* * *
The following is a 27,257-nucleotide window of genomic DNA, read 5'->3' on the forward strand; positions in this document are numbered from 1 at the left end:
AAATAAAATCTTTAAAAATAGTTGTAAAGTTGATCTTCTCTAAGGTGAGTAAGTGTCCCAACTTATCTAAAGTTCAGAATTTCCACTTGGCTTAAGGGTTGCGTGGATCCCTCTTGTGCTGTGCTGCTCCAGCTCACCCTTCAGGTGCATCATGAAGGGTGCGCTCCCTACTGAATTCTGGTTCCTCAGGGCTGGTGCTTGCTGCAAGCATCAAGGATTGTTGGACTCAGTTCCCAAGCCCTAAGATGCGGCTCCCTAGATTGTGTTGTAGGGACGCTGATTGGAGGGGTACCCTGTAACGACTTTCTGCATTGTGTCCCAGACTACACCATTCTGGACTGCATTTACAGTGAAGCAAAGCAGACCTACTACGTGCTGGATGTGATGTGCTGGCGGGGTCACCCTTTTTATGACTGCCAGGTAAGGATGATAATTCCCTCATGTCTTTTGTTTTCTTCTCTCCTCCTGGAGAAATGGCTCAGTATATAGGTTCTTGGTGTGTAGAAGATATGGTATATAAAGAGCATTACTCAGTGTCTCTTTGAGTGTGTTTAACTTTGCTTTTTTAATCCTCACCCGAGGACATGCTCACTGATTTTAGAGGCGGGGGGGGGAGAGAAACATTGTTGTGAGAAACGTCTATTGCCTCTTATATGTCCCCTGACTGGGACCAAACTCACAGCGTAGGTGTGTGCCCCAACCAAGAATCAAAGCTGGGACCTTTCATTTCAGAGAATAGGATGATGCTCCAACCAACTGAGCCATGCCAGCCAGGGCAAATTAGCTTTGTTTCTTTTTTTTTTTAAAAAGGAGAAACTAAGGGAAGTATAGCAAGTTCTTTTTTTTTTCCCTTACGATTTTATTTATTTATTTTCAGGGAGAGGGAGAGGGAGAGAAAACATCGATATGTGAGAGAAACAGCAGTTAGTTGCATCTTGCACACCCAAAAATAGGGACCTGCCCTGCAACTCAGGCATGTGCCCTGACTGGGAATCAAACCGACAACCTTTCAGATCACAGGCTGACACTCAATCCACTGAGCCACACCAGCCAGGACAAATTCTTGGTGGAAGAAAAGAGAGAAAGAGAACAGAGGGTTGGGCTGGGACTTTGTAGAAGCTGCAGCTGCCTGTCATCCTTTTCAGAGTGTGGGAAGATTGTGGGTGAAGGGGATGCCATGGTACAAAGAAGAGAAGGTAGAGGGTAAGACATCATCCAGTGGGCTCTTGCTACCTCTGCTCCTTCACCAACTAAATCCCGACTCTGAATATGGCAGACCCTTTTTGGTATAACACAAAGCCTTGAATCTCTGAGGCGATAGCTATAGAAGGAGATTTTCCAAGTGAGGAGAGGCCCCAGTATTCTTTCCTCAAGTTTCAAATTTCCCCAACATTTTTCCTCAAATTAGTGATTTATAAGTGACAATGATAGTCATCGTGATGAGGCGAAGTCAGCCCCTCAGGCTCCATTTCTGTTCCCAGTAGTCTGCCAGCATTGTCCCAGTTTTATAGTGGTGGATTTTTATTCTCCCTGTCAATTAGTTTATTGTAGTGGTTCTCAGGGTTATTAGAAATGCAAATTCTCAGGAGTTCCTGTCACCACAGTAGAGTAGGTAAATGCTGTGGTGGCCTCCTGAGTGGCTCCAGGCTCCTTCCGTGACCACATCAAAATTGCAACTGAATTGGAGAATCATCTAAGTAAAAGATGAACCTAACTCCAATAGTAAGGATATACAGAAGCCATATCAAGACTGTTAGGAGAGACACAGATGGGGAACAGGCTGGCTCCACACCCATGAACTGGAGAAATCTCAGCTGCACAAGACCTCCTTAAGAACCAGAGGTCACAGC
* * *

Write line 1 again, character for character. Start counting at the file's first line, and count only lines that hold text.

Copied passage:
The following is a 27,257-nucleotide window of genomic DNA, read 5'->3' on the forward strand; positions in this document are numbered from 1 at the left end: